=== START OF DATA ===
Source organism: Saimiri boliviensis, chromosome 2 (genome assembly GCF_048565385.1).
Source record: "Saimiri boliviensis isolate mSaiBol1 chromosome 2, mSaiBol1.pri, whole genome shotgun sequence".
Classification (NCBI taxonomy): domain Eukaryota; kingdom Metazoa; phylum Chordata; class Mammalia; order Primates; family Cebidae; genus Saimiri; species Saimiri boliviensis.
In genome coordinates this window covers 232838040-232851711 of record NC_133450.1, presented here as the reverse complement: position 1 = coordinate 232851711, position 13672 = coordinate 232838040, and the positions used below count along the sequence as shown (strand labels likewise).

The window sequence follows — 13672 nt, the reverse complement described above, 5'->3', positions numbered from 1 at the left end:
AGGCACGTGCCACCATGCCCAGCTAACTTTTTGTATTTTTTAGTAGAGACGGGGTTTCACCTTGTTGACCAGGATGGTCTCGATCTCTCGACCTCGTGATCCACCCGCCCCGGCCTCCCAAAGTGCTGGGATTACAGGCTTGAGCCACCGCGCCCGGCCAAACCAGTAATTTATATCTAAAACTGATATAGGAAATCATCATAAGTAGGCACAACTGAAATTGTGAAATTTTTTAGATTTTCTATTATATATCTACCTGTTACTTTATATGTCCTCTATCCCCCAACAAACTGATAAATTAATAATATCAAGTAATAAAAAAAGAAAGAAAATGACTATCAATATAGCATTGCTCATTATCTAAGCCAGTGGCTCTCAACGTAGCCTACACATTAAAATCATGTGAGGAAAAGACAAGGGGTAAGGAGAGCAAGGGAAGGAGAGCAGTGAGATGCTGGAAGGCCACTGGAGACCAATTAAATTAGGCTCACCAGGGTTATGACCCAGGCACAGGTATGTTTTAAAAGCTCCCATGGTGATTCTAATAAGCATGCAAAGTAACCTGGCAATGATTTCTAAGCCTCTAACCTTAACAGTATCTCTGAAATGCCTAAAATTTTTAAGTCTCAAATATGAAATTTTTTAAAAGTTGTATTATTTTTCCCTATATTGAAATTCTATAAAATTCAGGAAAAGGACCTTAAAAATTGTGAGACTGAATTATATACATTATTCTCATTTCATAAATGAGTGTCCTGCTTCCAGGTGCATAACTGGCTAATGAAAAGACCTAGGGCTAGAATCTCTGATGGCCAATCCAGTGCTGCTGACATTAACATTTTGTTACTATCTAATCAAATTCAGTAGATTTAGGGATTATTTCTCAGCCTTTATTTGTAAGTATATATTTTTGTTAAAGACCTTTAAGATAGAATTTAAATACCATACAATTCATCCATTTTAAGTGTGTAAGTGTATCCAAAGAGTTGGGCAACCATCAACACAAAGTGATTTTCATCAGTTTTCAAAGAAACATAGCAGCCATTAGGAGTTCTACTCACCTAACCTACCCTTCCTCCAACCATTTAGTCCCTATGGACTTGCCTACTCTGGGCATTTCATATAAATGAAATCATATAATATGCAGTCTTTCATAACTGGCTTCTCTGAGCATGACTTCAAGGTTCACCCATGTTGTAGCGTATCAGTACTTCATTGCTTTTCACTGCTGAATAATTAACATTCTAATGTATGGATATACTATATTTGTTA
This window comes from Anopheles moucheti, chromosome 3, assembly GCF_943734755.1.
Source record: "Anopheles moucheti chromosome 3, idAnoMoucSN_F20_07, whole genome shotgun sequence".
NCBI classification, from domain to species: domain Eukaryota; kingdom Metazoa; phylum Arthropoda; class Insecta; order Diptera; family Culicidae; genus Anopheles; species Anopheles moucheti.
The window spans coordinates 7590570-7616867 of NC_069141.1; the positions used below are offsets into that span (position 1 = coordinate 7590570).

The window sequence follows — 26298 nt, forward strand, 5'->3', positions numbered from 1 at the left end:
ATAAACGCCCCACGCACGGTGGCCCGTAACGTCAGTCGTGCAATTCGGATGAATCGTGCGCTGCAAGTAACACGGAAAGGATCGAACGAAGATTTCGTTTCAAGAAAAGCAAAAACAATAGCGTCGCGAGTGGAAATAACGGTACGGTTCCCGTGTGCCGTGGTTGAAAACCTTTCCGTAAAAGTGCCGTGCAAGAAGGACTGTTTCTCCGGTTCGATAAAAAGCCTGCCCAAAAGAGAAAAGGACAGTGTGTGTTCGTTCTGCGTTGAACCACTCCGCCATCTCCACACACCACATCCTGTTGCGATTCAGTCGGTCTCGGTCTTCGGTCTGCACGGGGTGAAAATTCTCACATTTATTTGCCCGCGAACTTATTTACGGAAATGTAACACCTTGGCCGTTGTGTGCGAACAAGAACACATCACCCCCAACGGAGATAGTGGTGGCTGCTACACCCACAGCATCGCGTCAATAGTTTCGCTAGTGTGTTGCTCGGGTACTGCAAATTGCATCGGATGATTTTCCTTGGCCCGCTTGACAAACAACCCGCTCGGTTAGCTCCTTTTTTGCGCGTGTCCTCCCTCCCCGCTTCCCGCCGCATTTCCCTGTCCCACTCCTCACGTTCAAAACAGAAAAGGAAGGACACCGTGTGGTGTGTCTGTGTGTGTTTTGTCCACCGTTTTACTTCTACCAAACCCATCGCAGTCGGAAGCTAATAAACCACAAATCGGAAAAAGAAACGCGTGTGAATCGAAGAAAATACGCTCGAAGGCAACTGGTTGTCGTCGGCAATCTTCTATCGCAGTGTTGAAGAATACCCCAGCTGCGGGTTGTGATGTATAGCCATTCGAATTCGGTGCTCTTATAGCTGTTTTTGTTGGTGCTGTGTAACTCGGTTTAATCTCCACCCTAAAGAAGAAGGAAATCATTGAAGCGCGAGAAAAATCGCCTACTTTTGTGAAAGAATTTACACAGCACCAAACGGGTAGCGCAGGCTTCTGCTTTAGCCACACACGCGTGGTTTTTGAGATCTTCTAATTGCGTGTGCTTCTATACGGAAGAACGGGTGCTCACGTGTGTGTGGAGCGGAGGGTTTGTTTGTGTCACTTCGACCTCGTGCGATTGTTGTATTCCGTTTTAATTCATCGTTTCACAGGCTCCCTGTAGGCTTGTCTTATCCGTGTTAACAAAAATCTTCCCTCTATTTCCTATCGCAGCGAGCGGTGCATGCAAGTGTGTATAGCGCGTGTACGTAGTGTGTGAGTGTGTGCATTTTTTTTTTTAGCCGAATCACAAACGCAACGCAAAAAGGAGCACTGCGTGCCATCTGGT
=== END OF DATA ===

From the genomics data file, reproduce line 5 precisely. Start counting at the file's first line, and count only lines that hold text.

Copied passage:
The window sequence follows — 13672 nt, the reverse complement described above, 5'->3', positions numbered from 1 at the left end: